Dear Students, Faculty, and Staff,
Being thankful for the many gifts in our lives correlates to greater levels of happiness, inner peace, and health. According to Harvard professor of psychology Dr. Dan Gilbert's research on human happiness, it also makes you a better friend, partner, colleague, and citizen. Just spend a few minutes with souls possessed by resentment, bitterness, self-absorption, and anger and the attractiveness of grateful people needs no extra promotion.
This week many of us will celebrate — hopefully in safe ways — the blessings of our existence. Our circumstances this year may test our ability to feel grateful. But perhaps, despite all that we are contending with, we have cause for even greater thanks.
As I look at our University, I see students who displayed unprecedented resilience, faculty who showed the highest levels of flexibility and student-focused concern, and staff who demonstrated the best in caring and commitment under difficult conditions. Our alumni and community statewide rallied around us with financial support and goodwill. And we collectively rose to meet highly complex challenges.
For all of these reasons, I am feeling especially thankful this year. I hope you find reasons to feel gratitude and can celebrate Thanksgiving this year with authentic joy.
Let’s turn to the accomplishments, events, and activities that shape our lives at USM:
1) Please join me in congratulating Dr. Valerie Fuller, Assistant Professor of Nursing, for receiving the 2021 Advocate State Award for Excellence from the American Association of Nurse Practitioners. The AANP honor recognizes an individual in each state who has made a significant contribution toward increasing awareness and recognition of nurse practitioners. Last year, the AANP presented the Advocate State Award for Excellence to U.S. Senator Angus King.
2) Congratulations are also in order for Dr. Brendan McQuade, Assistant Professor of Criminology, for recently earning a pair of prestigious honors for “Pacifying the Homeland: Intelligence Fusion and Mass Supervision,” his book that examines incarceration and the growth of surveillance in the U.S. The American Society on Criminology's Division on Critical Criminology and Social Justice honored McQuade with its Book of the Year Award. He also earned a Paul Sweezy Marxist Sociology Book Award from the Marxist Sociology Blog.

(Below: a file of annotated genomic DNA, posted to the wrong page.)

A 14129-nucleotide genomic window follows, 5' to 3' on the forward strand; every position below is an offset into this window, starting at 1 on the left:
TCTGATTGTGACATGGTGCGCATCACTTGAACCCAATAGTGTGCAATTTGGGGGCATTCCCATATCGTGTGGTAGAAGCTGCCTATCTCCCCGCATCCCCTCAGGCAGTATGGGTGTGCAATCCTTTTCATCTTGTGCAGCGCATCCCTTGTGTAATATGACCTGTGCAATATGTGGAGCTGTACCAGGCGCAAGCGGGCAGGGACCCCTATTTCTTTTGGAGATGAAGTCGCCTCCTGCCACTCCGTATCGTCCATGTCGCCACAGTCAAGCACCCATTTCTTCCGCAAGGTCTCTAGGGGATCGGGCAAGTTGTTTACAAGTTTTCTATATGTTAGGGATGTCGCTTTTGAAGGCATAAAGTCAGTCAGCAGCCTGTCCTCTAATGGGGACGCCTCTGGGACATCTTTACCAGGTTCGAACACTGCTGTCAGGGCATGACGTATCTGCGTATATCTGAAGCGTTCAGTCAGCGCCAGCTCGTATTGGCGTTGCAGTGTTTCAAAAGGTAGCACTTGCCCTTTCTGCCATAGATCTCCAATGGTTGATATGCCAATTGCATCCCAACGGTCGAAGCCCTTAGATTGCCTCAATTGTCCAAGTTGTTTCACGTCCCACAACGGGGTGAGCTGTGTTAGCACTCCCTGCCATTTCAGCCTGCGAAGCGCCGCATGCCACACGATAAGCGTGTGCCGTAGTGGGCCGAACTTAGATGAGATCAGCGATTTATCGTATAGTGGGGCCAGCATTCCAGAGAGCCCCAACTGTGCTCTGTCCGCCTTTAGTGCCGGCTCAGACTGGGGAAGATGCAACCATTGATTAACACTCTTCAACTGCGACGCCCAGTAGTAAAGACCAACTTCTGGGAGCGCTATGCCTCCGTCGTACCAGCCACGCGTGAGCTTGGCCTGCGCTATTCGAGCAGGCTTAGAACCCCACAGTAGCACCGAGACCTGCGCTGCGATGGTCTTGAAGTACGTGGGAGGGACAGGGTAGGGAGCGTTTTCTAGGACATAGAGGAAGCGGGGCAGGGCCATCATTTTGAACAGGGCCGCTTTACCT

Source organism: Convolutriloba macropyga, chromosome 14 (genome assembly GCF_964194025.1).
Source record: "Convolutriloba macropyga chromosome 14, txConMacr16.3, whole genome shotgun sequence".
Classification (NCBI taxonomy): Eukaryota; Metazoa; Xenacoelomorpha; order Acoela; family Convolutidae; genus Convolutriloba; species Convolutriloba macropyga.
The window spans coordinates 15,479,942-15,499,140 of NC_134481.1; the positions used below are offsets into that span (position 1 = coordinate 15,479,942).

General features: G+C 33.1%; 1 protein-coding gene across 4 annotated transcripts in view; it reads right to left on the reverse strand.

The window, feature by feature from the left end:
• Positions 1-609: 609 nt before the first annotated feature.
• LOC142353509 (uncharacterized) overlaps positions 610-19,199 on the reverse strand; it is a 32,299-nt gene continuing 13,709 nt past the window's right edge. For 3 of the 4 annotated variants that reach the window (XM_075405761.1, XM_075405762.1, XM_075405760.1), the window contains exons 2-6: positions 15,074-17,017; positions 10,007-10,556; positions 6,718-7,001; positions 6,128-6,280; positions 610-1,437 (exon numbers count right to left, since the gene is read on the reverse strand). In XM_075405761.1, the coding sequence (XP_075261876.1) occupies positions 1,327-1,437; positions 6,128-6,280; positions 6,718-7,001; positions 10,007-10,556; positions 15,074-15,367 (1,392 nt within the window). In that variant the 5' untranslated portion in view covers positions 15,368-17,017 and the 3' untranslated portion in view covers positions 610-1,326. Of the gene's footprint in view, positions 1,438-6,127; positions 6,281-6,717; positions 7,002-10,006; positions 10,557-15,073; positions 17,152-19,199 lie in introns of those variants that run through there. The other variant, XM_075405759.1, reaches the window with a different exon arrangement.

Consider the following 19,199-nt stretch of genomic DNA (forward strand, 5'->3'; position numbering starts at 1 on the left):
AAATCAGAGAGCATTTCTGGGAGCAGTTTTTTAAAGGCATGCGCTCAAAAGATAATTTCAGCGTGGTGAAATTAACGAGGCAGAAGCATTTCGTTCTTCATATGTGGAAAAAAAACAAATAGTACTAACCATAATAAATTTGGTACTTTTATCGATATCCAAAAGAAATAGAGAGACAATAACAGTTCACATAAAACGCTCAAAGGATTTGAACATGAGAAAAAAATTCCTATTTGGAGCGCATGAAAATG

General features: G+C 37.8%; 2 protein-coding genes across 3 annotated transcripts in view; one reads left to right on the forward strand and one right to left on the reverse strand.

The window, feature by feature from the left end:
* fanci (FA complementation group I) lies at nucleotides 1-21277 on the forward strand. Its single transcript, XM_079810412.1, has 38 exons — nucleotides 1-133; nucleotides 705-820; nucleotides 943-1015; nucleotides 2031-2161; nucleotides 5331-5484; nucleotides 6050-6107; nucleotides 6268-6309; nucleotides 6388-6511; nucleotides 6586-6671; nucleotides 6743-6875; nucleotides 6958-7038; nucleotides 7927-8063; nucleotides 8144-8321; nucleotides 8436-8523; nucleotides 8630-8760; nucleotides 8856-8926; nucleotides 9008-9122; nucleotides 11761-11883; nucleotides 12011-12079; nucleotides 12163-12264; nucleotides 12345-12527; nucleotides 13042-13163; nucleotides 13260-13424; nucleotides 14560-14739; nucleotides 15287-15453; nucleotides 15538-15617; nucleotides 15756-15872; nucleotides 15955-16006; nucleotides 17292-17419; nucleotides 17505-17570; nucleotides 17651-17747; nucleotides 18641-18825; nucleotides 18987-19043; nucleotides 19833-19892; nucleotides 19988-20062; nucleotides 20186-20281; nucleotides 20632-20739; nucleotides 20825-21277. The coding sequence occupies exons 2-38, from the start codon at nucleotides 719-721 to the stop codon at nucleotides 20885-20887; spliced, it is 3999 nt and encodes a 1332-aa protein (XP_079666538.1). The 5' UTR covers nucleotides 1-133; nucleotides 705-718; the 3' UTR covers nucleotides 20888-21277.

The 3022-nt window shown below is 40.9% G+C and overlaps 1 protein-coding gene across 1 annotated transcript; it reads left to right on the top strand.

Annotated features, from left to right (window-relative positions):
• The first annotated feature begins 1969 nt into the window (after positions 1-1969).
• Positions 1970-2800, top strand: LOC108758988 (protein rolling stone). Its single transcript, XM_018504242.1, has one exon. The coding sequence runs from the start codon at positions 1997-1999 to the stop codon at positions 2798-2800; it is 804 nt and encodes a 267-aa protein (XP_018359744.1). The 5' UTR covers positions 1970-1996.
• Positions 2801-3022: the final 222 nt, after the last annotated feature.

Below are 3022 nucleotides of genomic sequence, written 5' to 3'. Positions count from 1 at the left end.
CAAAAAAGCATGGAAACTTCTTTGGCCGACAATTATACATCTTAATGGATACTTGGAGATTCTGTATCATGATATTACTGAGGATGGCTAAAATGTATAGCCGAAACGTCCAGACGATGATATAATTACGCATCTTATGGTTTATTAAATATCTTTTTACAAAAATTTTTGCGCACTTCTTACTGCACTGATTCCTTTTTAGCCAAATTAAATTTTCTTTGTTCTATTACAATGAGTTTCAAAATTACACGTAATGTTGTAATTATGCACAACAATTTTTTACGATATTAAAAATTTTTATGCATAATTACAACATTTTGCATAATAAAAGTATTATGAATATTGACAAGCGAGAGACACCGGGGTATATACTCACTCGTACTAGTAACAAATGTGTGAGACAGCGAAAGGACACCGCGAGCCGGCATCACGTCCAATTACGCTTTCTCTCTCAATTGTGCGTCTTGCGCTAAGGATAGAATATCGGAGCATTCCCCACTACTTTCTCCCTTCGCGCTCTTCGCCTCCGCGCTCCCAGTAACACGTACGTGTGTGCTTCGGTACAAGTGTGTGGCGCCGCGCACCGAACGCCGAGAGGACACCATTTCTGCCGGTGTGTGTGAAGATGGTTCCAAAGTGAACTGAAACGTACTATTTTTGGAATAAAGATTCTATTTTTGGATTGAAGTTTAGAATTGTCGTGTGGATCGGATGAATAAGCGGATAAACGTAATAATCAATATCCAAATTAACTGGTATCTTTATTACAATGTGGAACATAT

3) I’m thrilled to report that thanks to a $5,000 donation from Martin’s Point Health Care USM now has a new food pantry location on its Gorham campus, where those in need can pre-order online and pick up their food and supplies in person. Martin’s Point Health Care, a long-time partner with the University, has supported the well-being of USM students in many ways during the pandemic. The $5,000 gift that launched the Gorham Campus Food Pantry was part of a larger $20,000 commitment made earlier in the spring when COVID-19 shut down the USM campus. Martin’s Point also made a gift of $2,500 to support the Senior College at USM’s Lewiston-Auburn College (LAC). The money helped purchase IT equipment and support that will enable them to offer their classes to more seniors online as a way to help tackle the senior isolation challenge. Learn more about the impact of the gift from Martin’s Point in this USM News story.